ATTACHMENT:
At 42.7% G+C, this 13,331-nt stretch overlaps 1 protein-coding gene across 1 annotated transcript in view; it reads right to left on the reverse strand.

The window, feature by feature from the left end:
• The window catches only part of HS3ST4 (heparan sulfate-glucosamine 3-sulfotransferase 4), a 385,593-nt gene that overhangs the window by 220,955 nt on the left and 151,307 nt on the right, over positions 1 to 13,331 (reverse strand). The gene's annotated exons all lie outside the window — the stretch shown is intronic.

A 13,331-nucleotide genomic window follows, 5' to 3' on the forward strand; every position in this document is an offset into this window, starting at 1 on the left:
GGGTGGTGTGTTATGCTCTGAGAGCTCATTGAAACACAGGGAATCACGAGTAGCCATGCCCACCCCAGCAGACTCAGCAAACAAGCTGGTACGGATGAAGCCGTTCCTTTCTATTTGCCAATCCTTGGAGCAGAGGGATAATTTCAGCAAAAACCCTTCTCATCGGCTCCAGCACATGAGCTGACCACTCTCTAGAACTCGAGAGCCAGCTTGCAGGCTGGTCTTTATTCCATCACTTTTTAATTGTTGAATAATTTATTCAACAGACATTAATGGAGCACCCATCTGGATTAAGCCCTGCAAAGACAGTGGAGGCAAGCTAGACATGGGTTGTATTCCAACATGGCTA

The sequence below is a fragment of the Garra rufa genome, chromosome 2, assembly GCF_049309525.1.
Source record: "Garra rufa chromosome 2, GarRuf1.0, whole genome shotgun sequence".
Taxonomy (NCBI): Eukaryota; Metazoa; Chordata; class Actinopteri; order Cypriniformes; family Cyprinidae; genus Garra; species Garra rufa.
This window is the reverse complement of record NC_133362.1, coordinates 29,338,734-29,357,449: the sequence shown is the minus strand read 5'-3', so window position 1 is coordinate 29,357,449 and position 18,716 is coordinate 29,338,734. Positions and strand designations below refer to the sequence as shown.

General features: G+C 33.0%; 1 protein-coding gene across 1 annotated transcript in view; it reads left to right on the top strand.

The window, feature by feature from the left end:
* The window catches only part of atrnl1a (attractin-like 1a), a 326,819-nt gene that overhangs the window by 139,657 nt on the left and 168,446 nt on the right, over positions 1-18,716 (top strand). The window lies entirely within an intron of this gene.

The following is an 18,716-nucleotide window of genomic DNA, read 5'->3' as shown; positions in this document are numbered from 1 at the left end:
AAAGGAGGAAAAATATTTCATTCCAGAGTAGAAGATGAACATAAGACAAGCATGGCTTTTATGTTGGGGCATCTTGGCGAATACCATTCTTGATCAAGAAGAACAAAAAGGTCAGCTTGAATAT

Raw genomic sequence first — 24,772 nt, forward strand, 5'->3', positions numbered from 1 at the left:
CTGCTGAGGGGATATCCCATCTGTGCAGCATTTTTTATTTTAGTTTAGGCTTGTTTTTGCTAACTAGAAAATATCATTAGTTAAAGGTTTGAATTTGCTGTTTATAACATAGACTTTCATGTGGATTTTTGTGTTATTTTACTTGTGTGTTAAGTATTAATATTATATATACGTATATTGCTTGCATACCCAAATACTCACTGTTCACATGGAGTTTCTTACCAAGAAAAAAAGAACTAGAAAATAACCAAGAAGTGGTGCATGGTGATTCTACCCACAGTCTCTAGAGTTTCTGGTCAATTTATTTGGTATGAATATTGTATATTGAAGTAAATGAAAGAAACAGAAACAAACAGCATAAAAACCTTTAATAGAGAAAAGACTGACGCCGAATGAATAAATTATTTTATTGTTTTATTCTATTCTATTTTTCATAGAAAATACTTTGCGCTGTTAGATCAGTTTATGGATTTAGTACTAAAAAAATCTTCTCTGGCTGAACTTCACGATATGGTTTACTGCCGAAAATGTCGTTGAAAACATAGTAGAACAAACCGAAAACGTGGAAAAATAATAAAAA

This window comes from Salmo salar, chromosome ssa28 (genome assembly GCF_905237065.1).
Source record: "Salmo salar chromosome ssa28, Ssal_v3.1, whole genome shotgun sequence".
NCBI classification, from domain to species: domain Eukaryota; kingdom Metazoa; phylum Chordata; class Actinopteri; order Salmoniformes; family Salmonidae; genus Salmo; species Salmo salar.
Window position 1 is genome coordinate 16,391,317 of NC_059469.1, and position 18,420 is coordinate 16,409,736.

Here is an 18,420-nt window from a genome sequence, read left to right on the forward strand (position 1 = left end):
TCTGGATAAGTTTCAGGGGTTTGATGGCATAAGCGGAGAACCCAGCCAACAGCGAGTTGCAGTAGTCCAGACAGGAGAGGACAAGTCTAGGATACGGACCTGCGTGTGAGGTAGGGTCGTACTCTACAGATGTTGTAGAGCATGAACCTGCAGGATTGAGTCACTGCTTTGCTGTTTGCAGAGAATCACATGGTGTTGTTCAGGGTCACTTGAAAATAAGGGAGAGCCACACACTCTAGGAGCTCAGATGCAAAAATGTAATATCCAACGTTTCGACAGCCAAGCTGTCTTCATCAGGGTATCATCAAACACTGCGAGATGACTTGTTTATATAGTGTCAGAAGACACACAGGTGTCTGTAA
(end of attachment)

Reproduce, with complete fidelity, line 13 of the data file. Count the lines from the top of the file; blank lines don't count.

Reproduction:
The following is an 18,716-nucleotide window of genomic DNA, read 5'->3' as shown; positions in this document are numbered from 1 at the left end: